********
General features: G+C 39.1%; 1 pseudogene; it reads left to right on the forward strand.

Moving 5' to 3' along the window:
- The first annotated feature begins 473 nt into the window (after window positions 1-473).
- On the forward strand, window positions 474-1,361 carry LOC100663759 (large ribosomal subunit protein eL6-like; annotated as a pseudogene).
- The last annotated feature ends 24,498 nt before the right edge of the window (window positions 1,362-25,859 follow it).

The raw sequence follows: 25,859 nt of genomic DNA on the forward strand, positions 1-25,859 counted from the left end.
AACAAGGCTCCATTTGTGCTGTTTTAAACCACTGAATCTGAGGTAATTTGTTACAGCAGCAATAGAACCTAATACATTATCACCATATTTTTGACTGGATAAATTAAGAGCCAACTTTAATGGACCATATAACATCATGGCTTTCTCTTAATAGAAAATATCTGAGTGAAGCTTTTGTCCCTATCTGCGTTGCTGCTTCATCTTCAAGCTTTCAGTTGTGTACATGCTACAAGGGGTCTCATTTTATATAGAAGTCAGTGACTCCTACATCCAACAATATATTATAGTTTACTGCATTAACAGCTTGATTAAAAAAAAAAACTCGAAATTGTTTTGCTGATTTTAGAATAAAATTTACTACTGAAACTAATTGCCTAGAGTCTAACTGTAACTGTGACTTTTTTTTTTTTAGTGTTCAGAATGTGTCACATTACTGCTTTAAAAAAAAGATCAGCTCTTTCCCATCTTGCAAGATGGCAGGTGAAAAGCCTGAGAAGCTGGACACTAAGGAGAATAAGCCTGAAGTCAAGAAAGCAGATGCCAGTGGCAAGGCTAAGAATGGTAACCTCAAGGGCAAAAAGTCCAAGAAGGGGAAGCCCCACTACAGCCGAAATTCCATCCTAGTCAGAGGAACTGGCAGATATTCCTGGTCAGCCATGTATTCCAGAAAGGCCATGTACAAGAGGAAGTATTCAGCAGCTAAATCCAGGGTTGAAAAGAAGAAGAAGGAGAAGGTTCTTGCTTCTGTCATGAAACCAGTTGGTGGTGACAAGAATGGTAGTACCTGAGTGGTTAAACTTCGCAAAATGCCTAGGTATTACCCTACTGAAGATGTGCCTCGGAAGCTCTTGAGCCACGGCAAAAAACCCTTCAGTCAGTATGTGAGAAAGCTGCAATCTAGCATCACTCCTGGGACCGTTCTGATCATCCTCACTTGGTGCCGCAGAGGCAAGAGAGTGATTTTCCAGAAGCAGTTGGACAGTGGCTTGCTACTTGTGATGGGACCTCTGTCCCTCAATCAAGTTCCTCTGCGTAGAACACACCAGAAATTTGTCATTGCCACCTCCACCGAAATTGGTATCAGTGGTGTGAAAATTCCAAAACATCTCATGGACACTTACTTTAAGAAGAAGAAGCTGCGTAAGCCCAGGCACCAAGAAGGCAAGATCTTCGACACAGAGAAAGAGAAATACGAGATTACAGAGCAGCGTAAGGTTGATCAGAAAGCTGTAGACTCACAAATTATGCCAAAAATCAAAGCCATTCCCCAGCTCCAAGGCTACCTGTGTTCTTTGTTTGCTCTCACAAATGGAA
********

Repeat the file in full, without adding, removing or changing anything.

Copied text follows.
General features: G+C 39.1%; 1 pseudogene; it reads left to right on the forward strand.

Moving 5' to 3' along the window:
- The first annotated feature begins 473 nt into the window (after window positions 1-473).
- On the forward strand, window positions 474-1,361 carry LOC100663759 (large ribosomal subunit protein eL6-like; annotated as a pseudogene).
- The last annotated feature ends 24,498 nt before the right edge of the window (window positions 1,362-25,859 follow it).

The raw sequence follows: 25,859 nt of genomic DNA on the forward strand, positions 1-25,859 counted from the left end.
AACAAGGCTCCATTTGTGCTGTTTTAAACCACTGAATCTGAGGTAATTTGTTACAGCAGCAATAGAACCTAATACATTATCACCATATTTTTGACTGGATAAATTAAGAGCCAACTTTAATGGACCATATAACATCATGGCTTTCTCTTAATAGAAAATATCTGAGTGAAGCTTTTGTCCCTATCTGCGTTGCTGCTTCATCTTCAAGCTTTCAGTTGTGTACATGCTACAAGGGGTCTCATTTTATATAGAAGTCAGTGACTCCTACATCCAACAATATATTATAGTTTACTGCATTAACAGCTTGATTAAAAAAAAAAACTCGAAATTGTTTTGCTGATTTTAGAATAAAATTTACTACTGAAACTAATTGCCTAGAGTCTAACTGTAACTGTGACTTTTTTTTTTTTAGTGTTCAGAATGTGTCACATTACTGCTTTAAAAAAAAGATCAGCTCTTTCCCATCTTGCAAGATGGCAGGTGAAAAGCCTGAGAAGCTGGACACTAAGGAGAATAAGCCTGAAGTCAAGAAAGCAGATGCCAGTGGCAAGGCTAAGAATGGTAACCTCAAGGGCAAAAAGTCCAAGAAGGGGAAGCCCCACTACAGCCGAAATTCCATCCTAGTCAGAGGAACTGGCAGATATTCCTGGTCAGCCATGTATTCCAGAAAGGCCATGTACAAGAGGAAGTATTCAGCAGCTAAATCCAGGGTTGAAAAGAAGAAGAAGGAGAAGGTTCTTGCTTCTGTCATGAAACCAGTTGGTGGTGACAAGAATGGTAGTACCTGAGTGGTTAAACTTCGCAAAATGCCTAGGTATTACCCTACTGAAGATGTGCCTCGGAAGCTCTTGAGCCACGGCAAAAAACCCTTCAGTCAGTATGTGAGAAAGCTGCAATCTAGCATCACTCCTGGGACCGTTCTGATCATCCTCACTTGGTGCCGCAGAGGCAAGAGAGTGATTTTCCAGAAGCAGTTGGACAGTGGCTTGCTACTTGTGATGGGACCTCTGTCCCTCAATCAAGTTCCTCTGCGTAGAACACACCAGAAATTTGTCATTGCCACCTCCACCGAAATTGGTATCAGTGGTGTGAAAATTCCAAAACATCTCATGGACACTTACTTTAAGAAGAAGAAGCTGCGTAAGCCCAGGCACCAAGAAGGCAAGATCTTCGACACAGAGAAAGAGAAATACGAGATTACAGAGCAGCGTAAGGTTGATCAGAAAGCTGTAGACTCACAAATTATGCCAAAAATCAAAGCCATTCCCCAGCTCCAAGGCTACCTGTGTTCTTTGTTTGCTCTCACAAATGGAA